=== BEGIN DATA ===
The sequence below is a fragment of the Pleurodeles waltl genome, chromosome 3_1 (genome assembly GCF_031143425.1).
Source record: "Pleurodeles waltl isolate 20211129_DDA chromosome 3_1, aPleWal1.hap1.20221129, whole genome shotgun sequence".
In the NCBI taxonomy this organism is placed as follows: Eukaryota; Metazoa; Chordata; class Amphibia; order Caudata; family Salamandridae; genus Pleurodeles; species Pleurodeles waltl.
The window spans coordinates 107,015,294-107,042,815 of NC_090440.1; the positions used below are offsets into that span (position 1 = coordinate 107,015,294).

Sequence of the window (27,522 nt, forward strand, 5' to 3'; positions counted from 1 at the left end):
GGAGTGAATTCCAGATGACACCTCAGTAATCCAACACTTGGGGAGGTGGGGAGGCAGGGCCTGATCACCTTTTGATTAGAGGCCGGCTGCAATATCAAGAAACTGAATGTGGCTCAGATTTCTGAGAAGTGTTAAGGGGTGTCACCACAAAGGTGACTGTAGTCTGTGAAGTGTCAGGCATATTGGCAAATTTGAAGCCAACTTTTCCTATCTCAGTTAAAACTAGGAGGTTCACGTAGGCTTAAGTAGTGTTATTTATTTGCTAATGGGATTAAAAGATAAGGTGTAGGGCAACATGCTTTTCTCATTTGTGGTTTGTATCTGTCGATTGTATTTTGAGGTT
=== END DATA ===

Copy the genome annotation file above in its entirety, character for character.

The sequence below is a fragment of the Pleurodeles waltl genome, chromosome 3_1 (genome assembly GCF_031143425.1).
Source record: "Pleurodeles waltl isolate 20211129_DDA chromosome 3_1, aPleWal1.hap1.20221129, whole genome shotgun sequence".
In the NCBI taxonomy this organism is placed as follows: Eukaryota; Metazoa; Chordata; class Amphibia; order Caudata; family Salamandridae; genus Pleurodeles; species Pleurodeles waltl.
The window spans coordinates 107,015,294-107,042,815 of NC_090440.1; the positions used below are offsets into that span (position 1 = coordinate 107,015,294).

Sequence of the window (27,522 nt, forward strand, 5' to 3'; positions counted from 1 at the left end):
GGAGTGAATTCCAGATGACACCTCAGTAATCCAACACTTGGGGAGGTGGGGAGGCAGGGCCTGATCACCTTTTGATTAGAGGCCGGCTGCAATATCAAGAAACTGAATGTGGCTCAGATTTCTGAGAAGTGTTAAGGGGTGTCACCACAAAGGTGACTGTAGTCTGTGAAGTGTCAGGCATATTGGCAAATTTGAAGCCAACTTTTCCTATCTCAGTTAAAACTAGGAGGTTCACGTAGGCTTAAGTAGTGTTATTTATTTGCTAATGGGATTAAAAGATAAGGTGTAGGGCAACATGCTTTTCTCATTTGTGGTTTGTATCTGTCGATTGTATTTTGAGGTT